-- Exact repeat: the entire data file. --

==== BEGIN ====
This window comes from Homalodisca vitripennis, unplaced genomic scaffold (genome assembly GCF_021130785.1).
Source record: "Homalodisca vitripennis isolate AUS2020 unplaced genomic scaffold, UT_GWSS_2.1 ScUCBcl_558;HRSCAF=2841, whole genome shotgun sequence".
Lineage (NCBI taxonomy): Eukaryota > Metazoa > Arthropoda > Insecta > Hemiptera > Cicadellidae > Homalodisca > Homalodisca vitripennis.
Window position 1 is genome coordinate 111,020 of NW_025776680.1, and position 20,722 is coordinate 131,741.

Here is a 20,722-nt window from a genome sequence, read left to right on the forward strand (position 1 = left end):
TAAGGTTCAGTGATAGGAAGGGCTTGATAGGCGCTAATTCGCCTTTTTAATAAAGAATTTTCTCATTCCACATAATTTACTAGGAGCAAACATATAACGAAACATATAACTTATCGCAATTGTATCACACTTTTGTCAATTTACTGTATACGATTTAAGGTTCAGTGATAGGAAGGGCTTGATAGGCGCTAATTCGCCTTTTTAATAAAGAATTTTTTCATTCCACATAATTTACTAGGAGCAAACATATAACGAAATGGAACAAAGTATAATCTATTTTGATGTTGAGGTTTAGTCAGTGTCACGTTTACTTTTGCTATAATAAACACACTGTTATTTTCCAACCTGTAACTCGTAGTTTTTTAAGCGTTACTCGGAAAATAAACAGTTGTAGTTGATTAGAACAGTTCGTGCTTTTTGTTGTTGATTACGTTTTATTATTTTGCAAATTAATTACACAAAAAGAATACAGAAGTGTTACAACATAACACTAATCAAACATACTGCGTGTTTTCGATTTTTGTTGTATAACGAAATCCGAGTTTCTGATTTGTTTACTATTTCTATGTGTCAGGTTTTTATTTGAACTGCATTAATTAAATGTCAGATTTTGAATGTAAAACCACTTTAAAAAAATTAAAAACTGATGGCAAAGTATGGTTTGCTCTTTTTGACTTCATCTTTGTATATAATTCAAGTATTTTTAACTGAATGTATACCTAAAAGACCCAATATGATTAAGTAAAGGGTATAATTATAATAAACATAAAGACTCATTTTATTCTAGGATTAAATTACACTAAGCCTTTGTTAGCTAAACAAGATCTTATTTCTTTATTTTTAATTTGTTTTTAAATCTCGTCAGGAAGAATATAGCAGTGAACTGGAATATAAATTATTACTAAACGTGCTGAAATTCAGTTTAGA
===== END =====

This window comes from Homalodisca vitripennis, unplaced genomic scaffold (genome assembly GCF_021130785.1).
Source record: "Homalodisca vitripennis isolate AUS2020 unplaced genomic scaffold, UT_GWSS_2.1 ScUCBcl_558;HRSCAF=2841, whole genome shotgun sequence".
Lineage (NCBI taxonomy): Eukaryota > Metazoa > Arthropoda > Insecta > Hemiptera > Cicadellidae > Homalodisca > Homalodisca vitripennis.
Window position 1 is genome coordinate 111,020 of NW_025776680.1, and position 20,722 is coordinate 131,741.

Here is a 20,722-nt window from a genome sequence, read left to right on the forward strand (position 1 = left end):
TAAGGTTCAGTGATAGGAAGGGCTTGATAGGCGCTAATTCGCCTTTTTAATAAAGAATTTTCTCATTCCACATAATTTACTAGGAGCAAACATATAACGAAACATATAACTTATCGCAATTGTATCACACTTTTGTCAATTTACTGTATACGATTTAAGGTTCAGTGATAGGAAGGGCTTGATAGGCGCTAATTCGCCTTTTTAATAAAGAATTTTTTCATTCCACATAATTTACTAGGAGCAAACATATAACGAAATGGAACAAAGTATAATCTATTTTGATGTTGAGGTTTAGTCAGTGTCACGTTTACTTTTGCTATAATAAACACACTGTTATTTTCCAACCTGTAACTCGTAGTTTTTTAAGCGTTACTCGGAAAATAAACAGTTGTAGTTGATTAGAACAGTTCGTGCTTTTTGTTGTTGATTACGTTTTATTATTTTGCAAATTAATTACACAAAAAGAATACAGAAGTGTTACAACATAACACTAATCAAACATACTGCGTGTTTTCGATTTTTGTTGTATAACGAAATCCGAGTTTCTGATTTGTTTACTATTTCTATGTGTCAGGTTTTTATTTGAACTGCATTAATTAAATGTCAGATTTTGAATGTAAAACCACTTTAAAAAAATTAAAAACTGATGGCAAAGTATGGTTTGCTCTTTTTGACTTCATCTTTGTATATAATTCAAGTATTTTTAACTGAATGTATACCTAAAAGACCCAATATGATTAAGTAAAGGGTATAATTATAATAAACATAAAGACTCATTTTATTCTAGGATTAAATTACACTAAGCCTTTGTTAGCTAAACAAGATCTTATTTCTTTATTTTTAATTTGTTTTTAAATCTCGTCAGGAAGAATATAGCAGTGAACTGGAATATAAATTATTACTAAACGTGCTGAAATTCAGTTTAGA